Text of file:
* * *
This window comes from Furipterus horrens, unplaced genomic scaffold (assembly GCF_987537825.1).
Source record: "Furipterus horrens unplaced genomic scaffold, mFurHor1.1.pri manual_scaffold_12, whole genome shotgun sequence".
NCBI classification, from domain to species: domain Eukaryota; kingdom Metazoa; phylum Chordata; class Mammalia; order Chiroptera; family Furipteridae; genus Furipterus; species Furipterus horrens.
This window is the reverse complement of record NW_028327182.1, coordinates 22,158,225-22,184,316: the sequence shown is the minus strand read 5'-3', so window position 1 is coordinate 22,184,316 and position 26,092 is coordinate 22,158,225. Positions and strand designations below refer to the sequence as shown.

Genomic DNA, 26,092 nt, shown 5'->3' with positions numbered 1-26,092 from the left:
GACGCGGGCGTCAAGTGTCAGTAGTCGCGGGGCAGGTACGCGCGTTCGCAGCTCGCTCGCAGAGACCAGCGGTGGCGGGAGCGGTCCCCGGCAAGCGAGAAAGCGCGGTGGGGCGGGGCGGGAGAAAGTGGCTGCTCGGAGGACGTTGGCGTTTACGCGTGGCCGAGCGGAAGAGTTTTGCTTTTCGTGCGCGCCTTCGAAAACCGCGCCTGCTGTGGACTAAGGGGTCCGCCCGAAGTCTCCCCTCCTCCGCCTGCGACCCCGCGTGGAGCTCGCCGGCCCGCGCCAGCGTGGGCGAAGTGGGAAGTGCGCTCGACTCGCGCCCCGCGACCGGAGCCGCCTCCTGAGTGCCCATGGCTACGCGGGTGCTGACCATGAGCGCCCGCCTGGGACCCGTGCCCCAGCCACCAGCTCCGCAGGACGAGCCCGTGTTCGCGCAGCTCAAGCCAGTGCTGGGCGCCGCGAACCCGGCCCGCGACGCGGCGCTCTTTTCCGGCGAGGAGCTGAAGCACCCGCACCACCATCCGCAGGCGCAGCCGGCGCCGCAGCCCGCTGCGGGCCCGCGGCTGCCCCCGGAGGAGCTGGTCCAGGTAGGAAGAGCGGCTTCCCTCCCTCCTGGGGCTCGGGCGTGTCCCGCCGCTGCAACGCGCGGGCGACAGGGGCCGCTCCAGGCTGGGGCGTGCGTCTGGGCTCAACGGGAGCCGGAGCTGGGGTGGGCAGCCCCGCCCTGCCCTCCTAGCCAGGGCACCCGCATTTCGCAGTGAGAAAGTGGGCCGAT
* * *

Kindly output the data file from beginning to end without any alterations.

This window comes from Furipterus horrens, unplaced genomic scaffold (assembly GCF_987537825.1).
Source record: "Furipterus horrens unplaced genomic scaffold, mFurHor1.1.pri manual_scaffold_12, whole genome shotgun sequence".
NCBI classification, from domain to species: domain Eukaryota; kingdom Metazoa; phylum Chordata; class Mammalia; order Chiroptera; family Furipteridae; genus Furipterus; species Furipterus horrens.
This window is the reverse complement of record NW_028327182.1, coordinates 22,158,225-22,184,316: the sequence shown is the minus strand read 5'-3', so window position 1 is coordinate 22,184,316 and position 26,092 is coordinate 22,158,225. Positions and strand designations below refer to the sequence as shown.

Genomic DNA, 26,092 nt, shown 5'->3' with positions numbered 1-26,092 from the left:
GACGCGGGCGTCAAGTGTCAGTAGTCGCGGGGCAGGTACGCGCGTTCGCAGCTCGCTCGCAGAGACCAGCGGTGGCGGGAGCGGTCCCCGGCAAGCGAGAAAGCGCGGTGGGGCGGGGCGGGAGAAAGTGGCTGCTCGGAGGACGTTGGCGTTTACGCGTGGCCGAGCGGAAGAGTTTTGCTTTTCGTGCGCGCCTTCGAAAACCGCGCCTGCTGTGGACTAAGGGGTCCGCCCGAAGTCTCCCCTCCTCCGCCTGCGACCCCGCGTGGAGCTCGCCGGCCCGCGCCAGCGTGGGCGAAGTGGGAAGTGCGCTCGACTCGCGCCCCGCGACCGGAGCCGCCTCCTGAGTGCCCATGGCTACGCGGGTGCTGACCATGAGCGCCCGCCTGGGACCCGTGCCCCAGCCACCAGCTCCGCAGGACGAGCCCGTGTTCGCGCAGCTCAAGCCAGTGCTGGGCGCCGCGAACCCGGCCCGCGACGCGGCGCTCTTTTCCGGCGAGGAGCTGAAGCACCCGCACCACCATCCGCAGGCGCAGCCGGCGCCGCAGCCCGCTGCGGGCCCGCGGCTGCCCCCGGAGGAGCTGGTCCAGGTAGGAAGAGCGGCTTCCCTCCCTCCTGGGGCTCGGGCGTGTCCCGCCGCTGCAACGCGCGGGCGACAGGGGCCGCTCCAGGCTGGGGCGTGCGTCTGGGCTCAACGGGAGCCGGAGCTGGGGTGGGCAGCCCCGCCCTGCCCTCCTAGCCAGGGCACCCGCATTTCGCAGTGAGAAAGTGGGCCGAT